Wrong data analysis of ‘teal vote’ support for the Greens

*/With the possibility of a Blue-Green party being raised again questions are being asked about whether there might be  enough voter support for another environmental party.

However the wrong questions are being asked – of ‘current Green voters’, and those who voted Green last election. They strongly prefer red over blue, or Labour over National.

Stuff: ‘Teal’ vote within Green Party minuscule, data suggests

Data suggests the supposed “teal” section of National-leaning Green voters is tiny.

But data from the New Zealand Election Study, a long-running scientific analysis of voter behaviour, suggests the overwhelming majority of current Green voters lean left.

The study consists of a survey of 3445 respondents following the election, who are asked a huge variety of questions. Their votes are validated and the results weighted to the wider voting public.

Fully 84.42 per cent of those who party voted Green said they would prefer Labour to lead the Government. Just under a tenth (8.47 per cent) picked National while 5.02 per cent said they didn’t know and 2.09 per cent said they didn’t want either party to lead.

Furthermore, these voters overwhelmingly rated themselves as left-of-centre politically – far more than Labour voters did.

Roughly three quarters (74.63 per cent) of Green voters rated themselves as left-of-centre on a ten point scale. Another fifth (20.1 per cent) either “didn’t know” or put themselves in the centre. Just 5.26 per cent rated themselves as right of centre.

This compared to just over half (50.58 per cent) of Labour voters who rated themselves as left-of-centre.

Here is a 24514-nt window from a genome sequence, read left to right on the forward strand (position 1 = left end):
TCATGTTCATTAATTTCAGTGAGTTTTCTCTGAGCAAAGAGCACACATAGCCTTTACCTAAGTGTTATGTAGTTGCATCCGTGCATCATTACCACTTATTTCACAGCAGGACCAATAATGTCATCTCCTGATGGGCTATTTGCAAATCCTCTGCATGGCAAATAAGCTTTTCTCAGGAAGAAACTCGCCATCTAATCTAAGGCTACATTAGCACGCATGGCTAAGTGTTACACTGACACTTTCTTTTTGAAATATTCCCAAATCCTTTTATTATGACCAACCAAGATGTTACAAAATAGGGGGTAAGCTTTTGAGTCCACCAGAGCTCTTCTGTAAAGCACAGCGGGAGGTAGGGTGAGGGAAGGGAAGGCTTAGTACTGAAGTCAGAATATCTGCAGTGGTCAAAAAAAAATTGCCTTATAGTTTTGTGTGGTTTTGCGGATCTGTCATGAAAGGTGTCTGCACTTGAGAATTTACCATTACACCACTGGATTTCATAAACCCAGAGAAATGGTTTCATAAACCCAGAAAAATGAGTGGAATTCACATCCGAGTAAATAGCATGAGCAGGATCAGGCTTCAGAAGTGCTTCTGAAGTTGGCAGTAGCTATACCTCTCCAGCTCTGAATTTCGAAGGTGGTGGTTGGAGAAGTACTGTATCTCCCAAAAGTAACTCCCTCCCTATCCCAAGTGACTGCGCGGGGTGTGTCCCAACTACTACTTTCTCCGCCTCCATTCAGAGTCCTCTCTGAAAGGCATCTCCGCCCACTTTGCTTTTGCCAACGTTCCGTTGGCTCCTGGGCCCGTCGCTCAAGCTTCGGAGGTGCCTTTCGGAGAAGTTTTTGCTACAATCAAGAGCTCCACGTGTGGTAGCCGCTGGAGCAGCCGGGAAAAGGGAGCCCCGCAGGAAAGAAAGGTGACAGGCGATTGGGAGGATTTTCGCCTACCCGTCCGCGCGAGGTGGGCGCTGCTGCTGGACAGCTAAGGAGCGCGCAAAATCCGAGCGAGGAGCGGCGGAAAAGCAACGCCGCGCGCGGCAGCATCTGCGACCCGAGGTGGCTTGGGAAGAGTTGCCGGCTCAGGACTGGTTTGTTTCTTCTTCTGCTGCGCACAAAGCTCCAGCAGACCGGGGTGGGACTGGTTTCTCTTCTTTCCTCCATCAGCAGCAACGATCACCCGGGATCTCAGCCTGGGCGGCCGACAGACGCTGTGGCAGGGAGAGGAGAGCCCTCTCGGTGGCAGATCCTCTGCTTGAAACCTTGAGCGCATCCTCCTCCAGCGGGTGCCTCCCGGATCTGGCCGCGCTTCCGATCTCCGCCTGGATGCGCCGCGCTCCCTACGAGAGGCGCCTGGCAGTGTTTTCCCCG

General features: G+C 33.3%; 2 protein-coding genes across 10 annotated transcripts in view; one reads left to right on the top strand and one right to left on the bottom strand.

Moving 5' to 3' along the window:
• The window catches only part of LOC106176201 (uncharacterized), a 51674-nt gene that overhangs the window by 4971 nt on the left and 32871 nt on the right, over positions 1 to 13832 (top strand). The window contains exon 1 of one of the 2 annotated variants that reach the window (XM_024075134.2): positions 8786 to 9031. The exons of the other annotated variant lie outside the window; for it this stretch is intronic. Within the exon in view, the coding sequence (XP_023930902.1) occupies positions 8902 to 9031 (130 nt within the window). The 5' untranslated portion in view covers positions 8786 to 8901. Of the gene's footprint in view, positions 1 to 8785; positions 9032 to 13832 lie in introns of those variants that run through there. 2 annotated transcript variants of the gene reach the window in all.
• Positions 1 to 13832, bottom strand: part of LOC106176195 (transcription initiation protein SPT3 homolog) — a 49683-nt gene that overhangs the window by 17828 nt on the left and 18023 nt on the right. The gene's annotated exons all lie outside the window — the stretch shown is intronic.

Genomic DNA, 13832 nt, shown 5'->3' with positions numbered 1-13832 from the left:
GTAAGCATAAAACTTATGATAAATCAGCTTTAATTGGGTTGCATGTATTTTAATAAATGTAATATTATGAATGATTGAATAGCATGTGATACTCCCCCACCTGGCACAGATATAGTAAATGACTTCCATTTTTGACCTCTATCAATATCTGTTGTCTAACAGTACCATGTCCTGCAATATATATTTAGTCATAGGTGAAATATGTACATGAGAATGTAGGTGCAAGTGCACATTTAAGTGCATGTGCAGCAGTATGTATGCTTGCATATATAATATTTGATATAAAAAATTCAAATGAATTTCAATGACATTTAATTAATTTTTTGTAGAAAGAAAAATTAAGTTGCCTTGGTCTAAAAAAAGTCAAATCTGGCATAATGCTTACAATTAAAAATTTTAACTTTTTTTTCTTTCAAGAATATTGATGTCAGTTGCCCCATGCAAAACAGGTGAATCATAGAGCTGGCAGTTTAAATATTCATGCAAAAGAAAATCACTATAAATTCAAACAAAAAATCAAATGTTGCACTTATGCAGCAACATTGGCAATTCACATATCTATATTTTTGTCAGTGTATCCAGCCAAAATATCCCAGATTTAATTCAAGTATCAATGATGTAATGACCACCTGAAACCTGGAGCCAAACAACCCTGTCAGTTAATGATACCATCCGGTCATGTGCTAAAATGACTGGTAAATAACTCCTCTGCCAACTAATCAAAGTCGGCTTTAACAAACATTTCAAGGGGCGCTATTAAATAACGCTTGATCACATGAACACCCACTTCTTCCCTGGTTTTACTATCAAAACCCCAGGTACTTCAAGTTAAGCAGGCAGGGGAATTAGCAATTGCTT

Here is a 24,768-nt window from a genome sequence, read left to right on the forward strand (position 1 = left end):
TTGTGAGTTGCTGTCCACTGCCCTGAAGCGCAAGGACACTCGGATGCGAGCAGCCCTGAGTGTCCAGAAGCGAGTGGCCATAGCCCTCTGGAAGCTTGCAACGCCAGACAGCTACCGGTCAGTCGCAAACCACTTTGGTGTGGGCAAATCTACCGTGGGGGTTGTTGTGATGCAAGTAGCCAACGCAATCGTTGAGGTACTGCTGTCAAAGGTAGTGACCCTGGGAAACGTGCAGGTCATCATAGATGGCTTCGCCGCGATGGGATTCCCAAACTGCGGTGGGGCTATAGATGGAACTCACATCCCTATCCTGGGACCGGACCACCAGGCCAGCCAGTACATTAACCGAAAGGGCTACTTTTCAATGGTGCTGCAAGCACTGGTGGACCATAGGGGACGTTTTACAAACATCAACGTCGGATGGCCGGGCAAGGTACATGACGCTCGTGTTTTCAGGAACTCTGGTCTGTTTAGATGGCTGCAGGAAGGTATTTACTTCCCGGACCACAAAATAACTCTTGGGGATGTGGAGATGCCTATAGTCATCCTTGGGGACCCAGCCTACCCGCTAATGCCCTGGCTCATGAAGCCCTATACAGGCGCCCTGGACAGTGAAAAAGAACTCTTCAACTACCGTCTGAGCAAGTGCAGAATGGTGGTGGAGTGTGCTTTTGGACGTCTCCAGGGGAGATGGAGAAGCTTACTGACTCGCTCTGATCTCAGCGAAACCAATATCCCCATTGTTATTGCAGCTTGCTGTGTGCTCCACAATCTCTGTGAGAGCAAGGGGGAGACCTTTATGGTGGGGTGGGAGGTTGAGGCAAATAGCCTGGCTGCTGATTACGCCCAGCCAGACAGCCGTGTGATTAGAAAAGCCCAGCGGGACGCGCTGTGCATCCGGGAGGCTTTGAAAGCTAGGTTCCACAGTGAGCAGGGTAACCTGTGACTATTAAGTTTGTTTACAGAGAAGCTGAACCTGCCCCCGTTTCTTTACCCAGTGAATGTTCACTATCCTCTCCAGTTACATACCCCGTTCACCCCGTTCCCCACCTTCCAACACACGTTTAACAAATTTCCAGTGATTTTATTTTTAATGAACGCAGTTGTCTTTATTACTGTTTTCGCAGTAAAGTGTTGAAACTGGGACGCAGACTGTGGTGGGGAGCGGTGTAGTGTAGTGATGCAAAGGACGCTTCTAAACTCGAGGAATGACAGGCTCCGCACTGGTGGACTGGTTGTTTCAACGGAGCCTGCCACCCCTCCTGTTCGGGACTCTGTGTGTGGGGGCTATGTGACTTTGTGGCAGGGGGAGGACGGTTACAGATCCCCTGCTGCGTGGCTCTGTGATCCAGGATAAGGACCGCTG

But there were only 6.27% of voters who chose Greens in the 2017 election. This was well down on the 10.7% who voted green in 2014, and much lower than up to 15% they were getting in polls two years ago. That’s a lot of potential voters who could consider an alternative environmental party.

There could easily be voters who chose National, Labour or NZ First last election. Or people who didn’t vote because they didn’t like any of the parties on offer.

The best way of determining possible levels of Blue-green party support is to poll everyone and ask them, and not limiting the data analysis to dedicated Green party voters.

And the only way of knowing for sure is to stand in the next election, and see what all voters indicate their preference.

‘Preliminary discussions’ on Blue-Green party

National’s lack of partner parties is a real problem for them under MMP. They either have to take a punt that they can become a single party government, something that has never been allowed by voters under MMP. Or they can hope that a new party starts up that can either be anchored by an electorate MP, or can get 5% (also something never achieved by a new party under MMP).

There has been talk of a more business friendly environmental party for years. The Green Party has often been criticised for it’s fairly extreme social stances, and this limits it’s support from b=voters who want a strong environmental voice in Parliament. Co-leaders like Metiria Turei and Marama Davidson are well supported on the left, but deter more moderately minded environmentalist leaning voters.